Ottessa Moshfegh is the author of Eileen, a novel that won 2016’s PEN/Hemingway Award for debut fiction. But she began her career writing prize-winning stories, many of which are collected in her new book, Homesick for Another World.
Best books...chosen by Ottessa Moshfegh
Fourteen Stories, None of Them Are Yours by Luke B. Goebel (Fiction Collective Two, $17). Fifty pages past its deceptively nondescript cover, I had to put this book down and go splash water on my face. I read a little more and found myself sobbing in the bath with the tap still running. Employing autobiography veiled by fiction, Goebel has an imagination both wild and tender, and mines his heart and yours with reverence and humility. God bless him.
You Are Having a Good Time by Amie Barrodale (Farrar, Straus, & Giroux, $14). Barrodale’s stories straddle the mundane material world and the realm of the sacred, the impossible, the incomprehensible. I had to lie down between each one, head spinning, until I could accept the paradigm shift that had just taken place inside my brain.
Binary Star by Sarah Gerard (Two Dollar Radio, $16). Gerard is a poet with the sensibility of a scientist and a genius for the language of the mind. This is not simply a book about an anarchist anorexic on a road trip with a psychotic lover, but an astral journey into a gorgeous abyss in which all of humanity appears perfectly imperfect by starlight, and full of redemptive potential.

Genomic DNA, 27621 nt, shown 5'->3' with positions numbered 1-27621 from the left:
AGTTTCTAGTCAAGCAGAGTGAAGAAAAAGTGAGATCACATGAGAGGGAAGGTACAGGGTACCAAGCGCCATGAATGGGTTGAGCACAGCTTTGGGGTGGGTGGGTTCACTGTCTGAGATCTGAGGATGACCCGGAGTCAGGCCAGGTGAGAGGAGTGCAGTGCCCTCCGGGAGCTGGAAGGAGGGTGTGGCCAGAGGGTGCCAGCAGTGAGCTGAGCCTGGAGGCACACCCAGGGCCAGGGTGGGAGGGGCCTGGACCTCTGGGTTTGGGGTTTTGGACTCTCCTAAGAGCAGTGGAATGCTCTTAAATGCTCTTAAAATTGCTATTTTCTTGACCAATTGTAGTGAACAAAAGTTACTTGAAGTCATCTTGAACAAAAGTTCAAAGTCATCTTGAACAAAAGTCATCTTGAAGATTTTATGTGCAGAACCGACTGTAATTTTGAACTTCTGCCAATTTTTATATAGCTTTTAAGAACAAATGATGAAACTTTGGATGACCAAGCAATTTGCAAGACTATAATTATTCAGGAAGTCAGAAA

Deep Ellum by Brandon Hobson (Calamari, $14). Restrained, dark, and strangely silent, this almost unbearably compelling novel reminds me how blood ties can cut as deeply and painfully as broken glass through the foot. If you’ve ever had a homecoming laced with sadness and longing, you’ll relate to it.
Among Strange Victims by Daniel Saldaña París (Coffee House, $17). A tale of academic silliness and the mythology of a madman hero, here is a trip into delusional intellectual disappointment. If it sounds absurdly esoteric, it is, but it is also honest and entertaining as hell. Translated with uncanny brilliance by Christina MacSweeney, it astounded me with every phrase.
West of Eden by Jean Stein (Random House, $30). A collection of bizarre family sagas of the Hollywood elite, this oral history by the genremaking Stein, a genius interviewer, revealed more to me about the city I live in than any star-map bus tour ever could. It is compelling and tragic and oftentimes ridiculous, like L.A. itself.